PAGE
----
How to Care for Metalwork

The history of metalwork in Japan can be traced back to the Yayoi period (About 300 BC to 300 AD). Bronze and iron were imported from the continent at the same time, leading to the development of metalwork in various regions of Japan.

The main techniques used in Japanese metalwork are casting, forging, hammering, and engraving. The metals used in Japanese metalwork are gold, silver, copper, tin, iron- known since ancient times as the “Go-Kin” means five metals, and alloys. Each metal has a different luster, strength, thermal conductivity, heat retention, moisture resistance, and corrosion resistance.

Let's talk about how to take care of Japanese metalwork, for each metal.



Casting is called “Imono" in Japanese, it is a forming technique in which metal is melted by heat and poured into a mold (wax, clay, sand, plaster, wood, etc.) 


A technique made with iron, or iron alloy heated in a forge, is hammered and stretched. Especially known as a technique for Japanese swords (Katana), knifes, cutlery, etc. The Forging of knives is called "Uchihamono".


A technique of forming with a sheet of metal by striking it with a hammer. “Uchi-dashi" or “Tsuiki” is a technique in which a plate is stretched by hammering to form a three-dimensional object. The technique of "Shibori," in which a various shape of hammer is used to create the shape with each patterns of hammer, is a technique that has developed uniquely in Japanese metalworks.


A technique of carving patterns and lines on the surface of formed metal. There is a technique of carving with a chisel to create patterns, and another technique using different metals as inlays, called “Zogan”.


Japanese Metalworks has a wide range of products from tableware to cookware. Each time it is used, the colors become deeper with age, and it becomes a part of each family' s life.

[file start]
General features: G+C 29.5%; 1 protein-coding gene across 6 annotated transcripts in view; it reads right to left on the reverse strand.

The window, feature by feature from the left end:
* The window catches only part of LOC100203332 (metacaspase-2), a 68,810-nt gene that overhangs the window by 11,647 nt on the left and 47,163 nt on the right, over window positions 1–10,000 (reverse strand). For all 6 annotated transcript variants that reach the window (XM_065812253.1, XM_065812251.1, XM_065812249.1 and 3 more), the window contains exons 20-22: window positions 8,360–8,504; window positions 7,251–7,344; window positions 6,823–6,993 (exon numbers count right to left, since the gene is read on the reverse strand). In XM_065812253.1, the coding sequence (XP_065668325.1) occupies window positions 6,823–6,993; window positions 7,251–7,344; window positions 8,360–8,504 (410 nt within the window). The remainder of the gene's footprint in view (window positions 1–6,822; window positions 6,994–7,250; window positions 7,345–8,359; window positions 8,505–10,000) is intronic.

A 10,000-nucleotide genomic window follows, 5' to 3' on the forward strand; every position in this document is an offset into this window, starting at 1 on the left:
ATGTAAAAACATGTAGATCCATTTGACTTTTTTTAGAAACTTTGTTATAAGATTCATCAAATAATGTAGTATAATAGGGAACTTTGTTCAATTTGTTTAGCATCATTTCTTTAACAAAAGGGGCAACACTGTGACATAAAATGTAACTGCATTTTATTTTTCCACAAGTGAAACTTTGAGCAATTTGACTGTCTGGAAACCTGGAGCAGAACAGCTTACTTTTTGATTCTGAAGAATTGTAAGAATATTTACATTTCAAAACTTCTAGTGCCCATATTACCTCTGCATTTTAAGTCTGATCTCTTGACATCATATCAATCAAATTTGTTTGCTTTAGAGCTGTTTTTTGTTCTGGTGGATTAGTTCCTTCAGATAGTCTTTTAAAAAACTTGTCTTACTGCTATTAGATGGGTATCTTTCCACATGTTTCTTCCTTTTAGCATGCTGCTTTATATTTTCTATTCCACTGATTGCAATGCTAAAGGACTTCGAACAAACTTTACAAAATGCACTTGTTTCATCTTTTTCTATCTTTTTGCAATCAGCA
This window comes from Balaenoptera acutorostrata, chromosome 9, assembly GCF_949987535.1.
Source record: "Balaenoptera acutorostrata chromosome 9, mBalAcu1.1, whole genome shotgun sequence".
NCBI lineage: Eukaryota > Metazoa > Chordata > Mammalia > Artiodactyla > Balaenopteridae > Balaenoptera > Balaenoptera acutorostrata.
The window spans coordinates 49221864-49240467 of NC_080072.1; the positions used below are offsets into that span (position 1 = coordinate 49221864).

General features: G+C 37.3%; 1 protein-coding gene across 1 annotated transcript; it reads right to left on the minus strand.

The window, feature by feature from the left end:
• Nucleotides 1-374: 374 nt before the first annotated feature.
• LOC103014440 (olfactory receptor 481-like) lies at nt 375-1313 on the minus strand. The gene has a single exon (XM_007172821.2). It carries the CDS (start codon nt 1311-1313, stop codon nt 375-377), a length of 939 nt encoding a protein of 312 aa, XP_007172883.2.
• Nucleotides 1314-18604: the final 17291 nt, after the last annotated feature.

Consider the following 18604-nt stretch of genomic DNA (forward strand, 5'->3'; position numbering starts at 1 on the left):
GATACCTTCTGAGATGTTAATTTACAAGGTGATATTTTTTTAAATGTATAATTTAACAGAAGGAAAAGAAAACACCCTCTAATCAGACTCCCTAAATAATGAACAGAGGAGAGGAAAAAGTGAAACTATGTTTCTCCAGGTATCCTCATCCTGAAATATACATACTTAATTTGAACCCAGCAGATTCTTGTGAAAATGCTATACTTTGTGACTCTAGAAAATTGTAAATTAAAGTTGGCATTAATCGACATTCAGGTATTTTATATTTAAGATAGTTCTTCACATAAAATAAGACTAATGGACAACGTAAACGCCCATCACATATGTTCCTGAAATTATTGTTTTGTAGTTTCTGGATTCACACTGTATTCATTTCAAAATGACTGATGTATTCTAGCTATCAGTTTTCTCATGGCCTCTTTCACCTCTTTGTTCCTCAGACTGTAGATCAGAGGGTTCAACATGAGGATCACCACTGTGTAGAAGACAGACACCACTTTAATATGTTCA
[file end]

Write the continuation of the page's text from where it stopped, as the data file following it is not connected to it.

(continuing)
Since metal products have high thermal conductivity, drinkware is suitable for cold drinks. In particular, tinware is a perfect match for cold sake, which has attracted the attention of Japanese restaurants and sake brewers.

Be careful not to burn yourself, as any metal container filled with hot food or drinks can get very hot.


Please avoid using microwave. All metal products are not microwave-safe.

For oven use, please follow the instructions for each item or metal. For example, ironware pans can be used in the oven, but tinware should never be placed in the oven or over an open flame.

The use of dishwashers and harsh detargents depends on each product, but in general, hand wash with mild dishwashing detergent is recommended.


After each use, gently hand wash with a soft cloth or sponge and dishwashing detergent. Avoid using cleansers, metal scrubs, and scrapers, or follow the care instructions for each product and metal.

After washing, wipe off the water well with a dry cloth to prevent discoloration and rusting.

To avoid scratches or damage from falling, store in a stable cabinet or in a safe place.


Each metal has its own unique nature, such as thermal conductivity and strength. Learn about the features of each metal and follow the care instructions.


Japanese Metalwork is a practical and beautiful craft that utilizes the characteristics of each metal. Some items may seem very delicate and require a lot of care and attention, but all of them have a great charm that outweighs the effort.

Loving the changes over time is what makes Japanese tableware what it is. Enjoy the products as you care for them and they become a part of your life.